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OPEC Pours Oil On Coronavirus Part 2

Commodities | Mar 11 2020

Where will the latest stoush among major oil producing companies land the global economy as the spread of coronavirus interrupts trade and frightens markets? How will energy stocks fare?

-Most oil stocks trading well below JPMorgan base-case valuations
-Significant uncertainty over whether projects will be deferred
-Amcor a notable beneficiary of lower oil prices

By Eva Brocklehurst

[Editor's note: This article was sourced from analyst research published by Morgan Stanley on the evening of March 9, by JPMorgan on the morning of March 10 but dated March 9, and by Macquarie on March 10. On March 9 the Australian energy sector fell -19%, pre-empting a -25% plunge in oil prices on the Monday night. Of the three, Macquarie published after that -25% plunge, but research from the other two is no less relevant following share price falls on the Monday.]

Given the backdrop outlined in Part 1 of this article (, it is no surprise energy stocks are under pressure. Morgan Stanley calculates Australian energy stocks are implying an oil price in the mid US$40s/bbl region. Nevertheless, the risk/reward appears more attractive compared with the position they were in circa 2014-16 as costs are lower, balance sheets are better and uncommitted expenditure can be pulled.

In 2014-16 Morgan Stanley points out a number of companies needed to raise equity because they were midway through a heavy LNG construction cycle. Now, expenditure has not commenced on many expansion opportunities and there is the chance to delay until the situation improves.

JPMorgan still finds value in the sector, as most stocks are trading well below base-case valuations. The oil sector is implying a price of just US$42/bbl and balance sheet risks could emerge, the broker acknowledges, should weak oil prices continue. Those most at risk are considered to be Woodside Petroleum ((WPL)), Santos ((STO)) and Oil Search ((OSH)).

Macquarie anticipates material risk for several oil stocks, including Santos, Woodside Petroleum, Oil Search, Karoon Energy ((KAR)) and Carnarvon Petroleum ((CVN)) at spot oil prices.

Beach Energy ((BPT)), Cooper Energy ((COE)) and Senex Energy ((SXY)) are less sensitive, given exposure to east coast gas. Canaccord Genuity notes gas makes up 95% of Cooper Energy's reserves and there are fixed-price contracts for FY21, where 86% of the company's expected production is contracted. Cooper Energy, therefore, remains the broker's preferred exposure.

The material slump in oil prices is likely to squeeze operating margins, with Macquarie calculating 2020-21 break-even prices for Woodside Petroleum, Santos and Oil Search are US$34/bbl, US$31/bbl and US$37/bbl respectively.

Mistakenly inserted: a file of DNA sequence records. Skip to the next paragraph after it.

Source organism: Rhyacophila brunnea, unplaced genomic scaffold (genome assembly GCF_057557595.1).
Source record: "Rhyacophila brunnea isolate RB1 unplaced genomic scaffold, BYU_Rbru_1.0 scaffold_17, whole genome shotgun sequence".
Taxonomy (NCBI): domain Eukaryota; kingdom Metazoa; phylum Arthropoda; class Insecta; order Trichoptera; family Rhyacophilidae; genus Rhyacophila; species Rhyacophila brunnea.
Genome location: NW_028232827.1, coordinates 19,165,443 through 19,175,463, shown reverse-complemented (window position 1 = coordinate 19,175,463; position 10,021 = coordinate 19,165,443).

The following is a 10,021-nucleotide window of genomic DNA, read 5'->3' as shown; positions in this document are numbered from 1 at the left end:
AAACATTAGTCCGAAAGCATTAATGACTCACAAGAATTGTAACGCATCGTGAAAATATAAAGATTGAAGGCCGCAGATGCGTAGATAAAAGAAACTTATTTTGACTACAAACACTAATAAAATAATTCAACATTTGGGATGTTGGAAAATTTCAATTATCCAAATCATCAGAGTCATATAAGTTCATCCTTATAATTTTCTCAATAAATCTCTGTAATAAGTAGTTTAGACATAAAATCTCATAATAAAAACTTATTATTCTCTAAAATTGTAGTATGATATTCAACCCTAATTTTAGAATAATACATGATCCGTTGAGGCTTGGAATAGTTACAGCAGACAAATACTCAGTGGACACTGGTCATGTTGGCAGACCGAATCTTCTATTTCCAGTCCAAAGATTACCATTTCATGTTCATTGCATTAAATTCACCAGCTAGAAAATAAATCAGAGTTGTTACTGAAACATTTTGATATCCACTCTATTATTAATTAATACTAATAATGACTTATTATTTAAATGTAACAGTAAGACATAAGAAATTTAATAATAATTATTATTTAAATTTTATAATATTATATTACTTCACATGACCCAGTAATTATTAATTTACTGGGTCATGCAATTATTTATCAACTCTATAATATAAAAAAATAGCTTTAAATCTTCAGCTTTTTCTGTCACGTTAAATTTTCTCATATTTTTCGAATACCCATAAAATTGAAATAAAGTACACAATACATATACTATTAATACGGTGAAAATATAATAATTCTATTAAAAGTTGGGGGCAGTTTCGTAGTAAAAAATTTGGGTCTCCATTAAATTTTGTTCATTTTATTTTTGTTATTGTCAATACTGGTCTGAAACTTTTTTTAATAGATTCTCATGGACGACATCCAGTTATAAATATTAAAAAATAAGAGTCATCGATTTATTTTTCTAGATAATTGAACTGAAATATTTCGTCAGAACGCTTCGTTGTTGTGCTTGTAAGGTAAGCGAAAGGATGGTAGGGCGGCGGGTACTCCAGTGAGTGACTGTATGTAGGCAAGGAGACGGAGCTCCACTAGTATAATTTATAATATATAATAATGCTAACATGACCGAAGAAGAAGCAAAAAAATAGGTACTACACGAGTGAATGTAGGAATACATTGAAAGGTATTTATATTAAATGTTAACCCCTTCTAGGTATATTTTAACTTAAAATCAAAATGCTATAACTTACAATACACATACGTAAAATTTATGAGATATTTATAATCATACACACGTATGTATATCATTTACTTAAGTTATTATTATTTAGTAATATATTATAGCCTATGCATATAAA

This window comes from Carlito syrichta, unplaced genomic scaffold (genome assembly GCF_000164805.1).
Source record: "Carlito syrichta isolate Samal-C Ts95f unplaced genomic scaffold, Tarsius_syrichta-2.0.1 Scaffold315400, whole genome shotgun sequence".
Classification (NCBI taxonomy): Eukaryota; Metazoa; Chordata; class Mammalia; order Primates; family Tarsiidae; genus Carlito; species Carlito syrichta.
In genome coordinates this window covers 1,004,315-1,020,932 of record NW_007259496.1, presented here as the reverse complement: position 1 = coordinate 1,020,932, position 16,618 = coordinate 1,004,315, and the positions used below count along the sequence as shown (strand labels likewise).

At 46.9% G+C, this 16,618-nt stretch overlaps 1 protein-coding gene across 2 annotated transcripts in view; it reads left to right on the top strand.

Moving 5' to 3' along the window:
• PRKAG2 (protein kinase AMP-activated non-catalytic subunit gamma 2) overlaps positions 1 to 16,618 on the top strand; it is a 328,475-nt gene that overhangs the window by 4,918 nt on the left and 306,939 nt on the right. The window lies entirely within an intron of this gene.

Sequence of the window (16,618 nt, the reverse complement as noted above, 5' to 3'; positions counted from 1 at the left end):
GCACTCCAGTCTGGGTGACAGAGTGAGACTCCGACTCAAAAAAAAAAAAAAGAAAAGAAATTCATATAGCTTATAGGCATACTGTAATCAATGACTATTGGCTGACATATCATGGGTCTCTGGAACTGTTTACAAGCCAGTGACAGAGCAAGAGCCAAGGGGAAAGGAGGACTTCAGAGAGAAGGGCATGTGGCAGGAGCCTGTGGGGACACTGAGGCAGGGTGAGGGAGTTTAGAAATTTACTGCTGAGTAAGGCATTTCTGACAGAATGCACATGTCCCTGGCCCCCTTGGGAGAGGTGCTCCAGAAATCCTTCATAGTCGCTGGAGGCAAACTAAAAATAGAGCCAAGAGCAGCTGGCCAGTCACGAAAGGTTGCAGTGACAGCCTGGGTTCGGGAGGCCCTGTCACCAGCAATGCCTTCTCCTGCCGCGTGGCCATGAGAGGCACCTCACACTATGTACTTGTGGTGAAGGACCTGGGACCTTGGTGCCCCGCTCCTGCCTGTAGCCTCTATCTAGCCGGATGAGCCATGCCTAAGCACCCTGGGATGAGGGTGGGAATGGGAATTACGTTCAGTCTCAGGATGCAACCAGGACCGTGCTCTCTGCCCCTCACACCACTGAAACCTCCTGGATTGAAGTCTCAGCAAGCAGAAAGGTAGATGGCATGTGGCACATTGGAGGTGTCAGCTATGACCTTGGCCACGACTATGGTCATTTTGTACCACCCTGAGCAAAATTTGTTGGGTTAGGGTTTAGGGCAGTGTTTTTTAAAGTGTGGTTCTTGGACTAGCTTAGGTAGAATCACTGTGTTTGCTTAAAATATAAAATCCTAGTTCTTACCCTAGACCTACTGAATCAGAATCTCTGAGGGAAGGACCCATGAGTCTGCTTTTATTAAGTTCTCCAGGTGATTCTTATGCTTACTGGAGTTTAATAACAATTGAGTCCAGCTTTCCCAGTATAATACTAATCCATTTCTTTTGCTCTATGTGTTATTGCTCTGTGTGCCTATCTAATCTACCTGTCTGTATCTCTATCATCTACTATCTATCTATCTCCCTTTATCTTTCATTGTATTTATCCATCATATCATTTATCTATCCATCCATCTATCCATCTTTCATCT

The slump in the oil price has also put BHP Group's ((BHP)) petroleum growth plans at risk, as Macquarie notes both Scarborough and Trion are not generating an acceptable return at spot prices. The petroleum business accounts for around 14% of group operating earnings using Macquarie's forecasts but only 7% using spot prices. Morgan Stanley also suspects Scarborough is likely to be delayed.

Resolving the uncertainty over supply now remains the catalyst for the sector, as Macquarie notes Woodside, Santos, Oil Search and Beach Energy all have decisions to make regarding project approvals this year.

Growth projects include Scarborough/Pluto and Browse for Woodside, Barossa for Santos, Alaska for Oil Search and Waitsia stage 2 for Beach Energy. Dorado (80% Santos 20% Carnarvon) is still likely, Macquarie suggests, although the required expenditure of around US$1.2bn may be a hurdle. Should growth options be deferred for the majors, then respective balance sheets would remain robust at spot prices, in the broker's view.

Energy-exposed contractors are also expected to endure pressure. While Worley ((WOR)) has diversified its business with the acquisition of ECR, its energy division is 47% of revenue, which includes both oil & gas, and it remains the most exposed in the sector.

However, modification and sustaining capital expenditure is now 48% of revenue and major capital projects, which are more greatly exposed, are just 7%, Macquarie adds. Monadelphous ((MND)), is relatively less exposed, as oil & gas is 30% of revenue and most of this is maintenance related, as the construction portion has been reduced now Ichthys has rolled off.

At the other end, Downer EDI ((DOW)) has only small exposure to oil & gas while CIMIC ((CIM)) announced in January it was leaving the Middle East and is not exposed to further cash losses beyond existing debt guarantees/shareholder loans.

Morgan Stanley suggests the oil stocks are now starting to imply prices below even the most conservative long-term expectations and may be finding a floor, although remains less confident in the short term given coronavirus is still spreading.

Any stocks that may benefit?

Macquarie highlights Amcor ((AMC)) as the most defensive stocks under coverage. The company is expected to enjoy lower resin and other raw material costs stemming from a lower oil price. Citi agrees, noting significant falls in the oil price affect cost curves in products such as ethylene, PVC and urea, supportive for Amcor.

As shares sell off, the broker points out more opportunities are being created, although it may be too early to jump in. Fiscal stimulus could take time to evolve and rate cuts are not a cure for a virus.

The broker is also unsure about a rebound in 2021, unable to assess what the appropriate 2020 base for earnings per share actually is, in order to consider a recovery in profits.

Part 3 to follow.

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